by Cindy Pena
Connecticut State Colleges and Universities, along with other institutions nationwide, are challenging the possible elimination of the Deferred Action for Childhood Arrivals by signing on to an amicus brief that supports the lawsuit filed by the University of California against the Trump administration.
The lawsuit against the Department of Homeland Security claims the actions to rescind DACA are not abiding the constitutional rights of the university and students.
CSCU and the University of Connecticut signed on to support the lawsuit because they believe the elimination of DACA will hurt students and campuses by forcing them to leave, according to UConn Today.
“The fundamental responsibility of a public education institution is to foster learning, innovation and strong communities to any student willing to put in the work to learn and achieve. We have and will continue to fight for DACA students in our CSCU community,” Mark Ojakian, president of the CSCU system, said in a written statement.
So what does this pledge by CSCU mean to the students at Central Connecticut State University?
At CCSU, there are students under DACA. This pledge gives these students a sense of security. It shows that, although not everyone may be on your side, CSCU and CCSU is.
CCSU has hosted many events in support of these students and their families who are on verge of deportation. For example, a rally was held shortly after the announcement of the ending of DACA.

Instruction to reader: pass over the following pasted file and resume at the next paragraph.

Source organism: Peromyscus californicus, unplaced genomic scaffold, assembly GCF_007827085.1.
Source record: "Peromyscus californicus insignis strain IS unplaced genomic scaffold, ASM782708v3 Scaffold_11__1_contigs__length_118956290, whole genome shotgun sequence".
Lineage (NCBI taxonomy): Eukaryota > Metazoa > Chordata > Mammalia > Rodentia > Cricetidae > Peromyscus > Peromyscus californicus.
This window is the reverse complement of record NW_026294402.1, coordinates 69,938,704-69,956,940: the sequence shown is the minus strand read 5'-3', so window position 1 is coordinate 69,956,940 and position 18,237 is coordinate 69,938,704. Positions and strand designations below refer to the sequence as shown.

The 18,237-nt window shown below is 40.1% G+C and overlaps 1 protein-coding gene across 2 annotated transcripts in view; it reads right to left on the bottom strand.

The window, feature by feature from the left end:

The rally held by the student organization, CHANGE, aimed to support and raise awareness on the undocumented community on campus and around the U.S. by sharing stories of DACA recipients and students whose parents are facing deportation.
During the rally, Ojakian and CCSU President Dr. Zulma Toro publicly expressed their support to these students.
“How is what is happening in Washington humane? How is telling people one day, maybe in a tweet to begin with, that they are no longer welcomed in the country that they call home? That they are going to be forced, perhaps, to leave our country, to give up their education, to give up their jobs and go back to places that they never lived before. How is that humane?” Ojakian asked. “The stronger we can come together, the better we can make sure that what is being proposed does not happen.”
“Let me tell you with no hesitation that you have my full support,” Toro said at the rally.
Making that public proclamation by telling these students that they are welcomed at CCSU, despite their legal status, is a major step towards change.
Further, by taking the legal action and signing on to the amicus brief shows that Ojakian’s proclamation of support in the rally and those written statements were not just words, they were the beginning of future actions.
Although the future of DACA is not certain, we can hope by these important figures standing up for the undocumented community, it can prompt legislative change on the federal level and fix the broken immigration system.